The book gives an uninitiated layman a good sense of the story and themes within the Ring. One theme that Cleary particularly examines in the opera is that love is simply the answer. This sounds more like John Lennon than radical traditionalism, but Cleary shows that there’s more than meets the eye here. Love is meant as “fellow feeling” rather than romantic attachment to a significant other. It’s the great resistor to the degradations of modernity that burn the ties of man. It’s the feeling of individuals belonging to something higher than themselves and forms the basis of a healthy society. It’s not simply a gooey message of an Apple advertisement. But Wagner’s opera doesn’t simply say that love is the answer. It expresses the pessimistic message that love itself cannot overcome human wickedness and tragedy will always be part of life.
The many characters of Der Ring are also explored, with most attention paid to the central character, Wotan. In this character, Cleary sees the Faustian spirit embodied. Wotan seeks mastery and knowledge no matter the cost. This behavior, as well as that of the mortal heroes, leads to the opera’s tragic end. Cleary’s Odinism, which he alludes to in the book, calls for its followers not simply to worship the god but to become a god. This call is part of the European’s Faustian nature, the drive that makes him explore the cosmos and conquer the known world. This constant striving is part of our civilization, but it also carries the seeds of our destruction.
The Odinic path is appealing to a certain kind of European, yet it is a risky ideal, especially for a religion. The Ring cycle demonstrates this. There are still higher powers than Wotan, ones that can’t bend to divine whims or mortal action. Siegfried may shatter Wotan’s spear, but he can’t escape his fate. Even if one became a god, there are still forces you can never transcend. There is a risk in promoting the idea of becoming a god at a time when every person turns themselves into their own personal celebrity through social media. Our degraded world promotes hyper-individualism to the point of self-worship. A rooted faith would inform adherents of nature’s laws and why they must be respected, not trampled in pursuit of personal vanity.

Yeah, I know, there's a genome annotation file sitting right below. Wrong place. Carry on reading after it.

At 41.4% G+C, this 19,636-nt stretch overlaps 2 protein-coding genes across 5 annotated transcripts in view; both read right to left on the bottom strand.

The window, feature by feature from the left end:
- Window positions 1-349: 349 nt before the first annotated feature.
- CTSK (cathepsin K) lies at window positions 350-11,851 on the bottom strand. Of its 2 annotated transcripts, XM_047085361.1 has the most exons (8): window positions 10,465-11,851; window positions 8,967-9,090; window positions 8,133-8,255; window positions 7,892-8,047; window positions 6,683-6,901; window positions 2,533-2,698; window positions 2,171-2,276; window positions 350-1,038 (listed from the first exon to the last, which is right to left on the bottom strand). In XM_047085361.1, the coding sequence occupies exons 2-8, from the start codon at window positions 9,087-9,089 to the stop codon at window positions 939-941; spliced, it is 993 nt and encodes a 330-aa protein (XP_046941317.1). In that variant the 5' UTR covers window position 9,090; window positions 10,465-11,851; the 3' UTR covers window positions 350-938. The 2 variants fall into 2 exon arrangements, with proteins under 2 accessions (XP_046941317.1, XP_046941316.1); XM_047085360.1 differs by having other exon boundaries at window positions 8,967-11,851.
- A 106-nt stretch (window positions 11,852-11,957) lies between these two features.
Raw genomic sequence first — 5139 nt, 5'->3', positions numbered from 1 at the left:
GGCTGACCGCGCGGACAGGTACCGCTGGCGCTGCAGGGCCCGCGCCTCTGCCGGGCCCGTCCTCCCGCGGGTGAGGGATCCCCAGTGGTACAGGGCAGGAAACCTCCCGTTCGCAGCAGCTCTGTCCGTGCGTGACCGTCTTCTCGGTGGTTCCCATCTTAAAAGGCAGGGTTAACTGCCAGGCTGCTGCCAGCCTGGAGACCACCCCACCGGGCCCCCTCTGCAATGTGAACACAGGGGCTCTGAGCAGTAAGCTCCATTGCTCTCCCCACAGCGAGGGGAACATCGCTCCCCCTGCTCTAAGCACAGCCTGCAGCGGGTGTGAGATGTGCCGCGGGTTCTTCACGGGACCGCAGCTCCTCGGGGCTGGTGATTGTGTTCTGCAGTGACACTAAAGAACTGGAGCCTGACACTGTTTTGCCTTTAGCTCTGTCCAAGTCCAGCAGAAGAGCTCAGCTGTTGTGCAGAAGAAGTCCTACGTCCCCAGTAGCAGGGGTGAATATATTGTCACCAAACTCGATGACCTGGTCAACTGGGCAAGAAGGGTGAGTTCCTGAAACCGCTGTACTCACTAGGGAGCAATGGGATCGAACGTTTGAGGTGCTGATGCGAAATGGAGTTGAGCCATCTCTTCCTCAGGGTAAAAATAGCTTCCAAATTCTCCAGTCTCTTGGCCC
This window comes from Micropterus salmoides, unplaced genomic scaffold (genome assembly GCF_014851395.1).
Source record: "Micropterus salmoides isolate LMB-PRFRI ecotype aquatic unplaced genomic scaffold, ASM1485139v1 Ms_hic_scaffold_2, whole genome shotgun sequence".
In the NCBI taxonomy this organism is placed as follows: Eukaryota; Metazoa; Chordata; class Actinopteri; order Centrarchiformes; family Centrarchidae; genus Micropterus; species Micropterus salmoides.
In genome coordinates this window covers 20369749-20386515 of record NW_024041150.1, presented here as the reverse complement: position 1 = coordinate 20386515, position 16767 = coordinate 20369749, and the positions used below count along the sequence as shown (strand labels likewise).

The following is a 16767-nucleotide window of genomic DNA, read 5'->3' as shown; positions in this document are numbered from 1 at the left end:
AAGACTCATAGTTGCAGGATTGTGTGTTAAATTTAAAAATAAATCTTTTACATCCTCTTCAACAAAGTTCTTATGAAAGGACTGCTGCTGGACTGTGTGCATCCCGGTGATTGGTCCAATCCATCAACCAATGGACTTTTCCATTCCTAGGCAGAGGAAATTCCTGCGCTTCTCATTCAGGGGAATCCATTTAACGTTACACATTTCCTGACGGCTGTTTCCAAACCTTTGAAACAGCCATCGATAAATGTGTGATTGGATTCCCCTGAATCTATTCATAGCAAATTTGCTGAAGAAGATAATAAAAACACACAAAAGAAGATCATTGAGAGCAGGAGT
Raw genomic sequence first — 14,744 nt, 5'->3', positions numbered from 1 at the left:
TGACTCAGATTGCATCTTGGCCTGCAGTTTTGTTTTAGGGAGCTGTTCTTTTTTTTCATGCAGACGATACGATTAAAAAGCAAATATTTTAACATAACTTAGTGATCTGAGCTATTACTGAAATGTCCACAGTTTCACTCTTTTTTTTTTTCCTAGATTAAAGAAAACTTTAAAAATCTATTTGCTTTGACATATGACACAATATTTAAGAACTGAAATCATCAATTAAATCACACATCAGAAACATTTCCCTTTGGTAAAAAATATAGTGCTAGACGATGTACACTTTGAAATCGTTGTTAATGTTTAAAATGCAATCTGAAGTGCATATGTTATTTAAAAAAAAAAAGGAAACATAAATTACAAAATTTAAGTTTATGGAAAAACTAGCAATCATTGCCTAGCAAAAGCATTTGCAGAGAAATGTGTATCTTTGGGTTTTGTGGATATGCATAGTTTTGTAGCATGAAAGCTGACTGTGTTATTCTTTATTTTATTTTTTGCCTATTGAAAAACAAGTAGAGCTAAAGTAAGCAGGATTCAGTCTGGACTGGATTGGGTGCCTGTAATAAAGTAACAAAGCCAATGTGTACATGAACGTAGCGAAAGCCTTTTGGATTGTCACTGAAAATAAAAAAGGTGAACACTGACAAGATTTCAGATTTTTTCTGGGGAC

Cleary isn’t an advocate of some crazed Ayn Randism and he of course knows the dangers that lurk within the Faustian spirit. We should want our great men to exert themselves past limits and the herd. But personal apotheosis can’t be a mass message, and even the great men need to realize that their fates too are fixed by the Norns. Der Ring delivers this lesson powerfully.
All societies and civilizations express themselves through their myths. Today, we suffer under the horrible myths of the Marvel Cinematic Universe, St. George Floyd, and many other unbearable tales. These all serve to shape the public consciousness and represent our society’s values in all their ugliness. Nearly all modern art and entertainment repeat and support these corrupt myths.
For us as a true counter-culture, we need myths and art of our own. Wagner’s Ring gives us both, and it is work worthy of intense admiration and study. All men and women of the Right are recommended to read Cleary’s fine work on the subject. There’s more to the operas than soaring sopranos and dramatic music. It manifests the spirit of our people and our ancient traditions. It’s a myth for which we can build the world anew.
Wagner’s Ring & the Germanic Tradition is available for purchase here.